“The stories you hear from people who have lived in poverty inspire me to do more, to volunteer and to help as much as I can,” said the 20-year-old, adding that there is also a practical side of the program for him.

“It’s really nice to think of all the recipes you can make with what’s in the box. It just kindles the creative juices when you look at it.”

As a client of the program, Chelsea Haines is delighted that the Gwynn family wants to help the community.

“I love getting a lot of fresh produce at the same time, and it really encourages my family to eat more fruits and vegetables,” Haines said.

“When you have all of this product at once, you are encouraged to eat it. It is there and it will go wrong if you don’t. “

Chelsea Haines has been a client of the Good Food Box program since September of last year. (SRC)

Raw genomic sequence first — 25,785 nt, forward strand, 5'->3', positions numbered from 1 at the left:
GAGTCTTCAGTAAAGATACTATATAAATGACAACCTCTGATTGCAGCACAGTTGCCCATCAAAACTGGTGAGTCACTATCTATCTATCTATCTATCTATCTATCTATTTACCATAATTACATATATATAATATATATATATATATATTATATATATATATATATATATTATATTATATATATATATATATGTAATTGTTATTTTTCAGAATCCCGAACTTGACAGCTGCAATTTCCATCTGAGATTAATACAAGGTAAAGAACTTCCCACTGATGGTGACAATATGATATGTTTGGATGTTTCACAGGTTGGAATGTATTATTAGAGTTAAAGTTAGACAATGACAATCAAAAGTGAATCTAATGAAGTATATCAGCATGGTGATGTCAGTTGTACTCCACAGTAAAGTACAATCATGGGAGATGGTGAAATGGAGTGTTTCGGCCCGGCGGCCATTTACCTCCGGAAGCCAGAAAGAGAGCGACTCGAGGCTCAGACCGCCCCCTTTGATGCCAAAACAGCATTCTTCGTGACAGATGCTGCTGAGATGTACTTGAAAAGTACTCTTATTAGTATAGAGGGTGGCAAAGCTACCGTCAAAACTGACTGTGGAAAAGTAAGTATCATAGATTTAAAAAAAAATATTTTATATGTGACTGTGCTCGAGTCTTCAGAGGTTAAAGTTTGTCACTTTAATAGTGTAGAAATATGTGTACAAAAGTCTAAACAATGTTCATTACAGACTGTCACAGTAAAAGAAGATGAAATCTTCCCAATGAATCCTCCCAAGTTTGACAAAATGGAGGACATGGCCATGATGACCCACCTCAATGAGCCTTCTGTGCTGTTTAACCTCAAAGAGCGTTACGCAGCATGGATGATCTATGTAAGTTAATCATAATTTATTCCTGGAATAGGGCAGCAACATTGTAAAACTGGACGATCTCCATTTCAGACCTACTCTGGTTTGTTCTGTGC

Conversations about what to do with, say, five pounds of potatoes are now the norm in her kitchen.

The Good Food Box program offers small, medium, and large boxes, at $ 25, $ 30, and $ 35, respectively. These boxes contain between 20 and 45 pounds of fresh produce, depending on the size.

The boxes contain staples like potatoes, carrots, and onions, as well as seasonal offerings like pomegranates and avocados.

Sundae Nordin is the CEO of Calgary’s Community Kitchen Program, which runs the Good Food Box, among other programs. (Zoom)

Sundae Nordin, head of Calgary’s Community Kitchen Program, which runs the Good Food Box program, says there’s a huge amount of work behind the scenes.

“We average about 2,600 community kitchen volunteers per year,” Nordin told CBC News in an interview.

But volunteers are only one piece of the food box puzzle.

“From the seller to the buyer, to the storekeepers, to the volunteers who build them, to the drivers who pick up and deliver, to the volunteers who distribute them, to the customers to just enjoy and have good food on their tables that is affordable.”

17,000 boxes delivered last year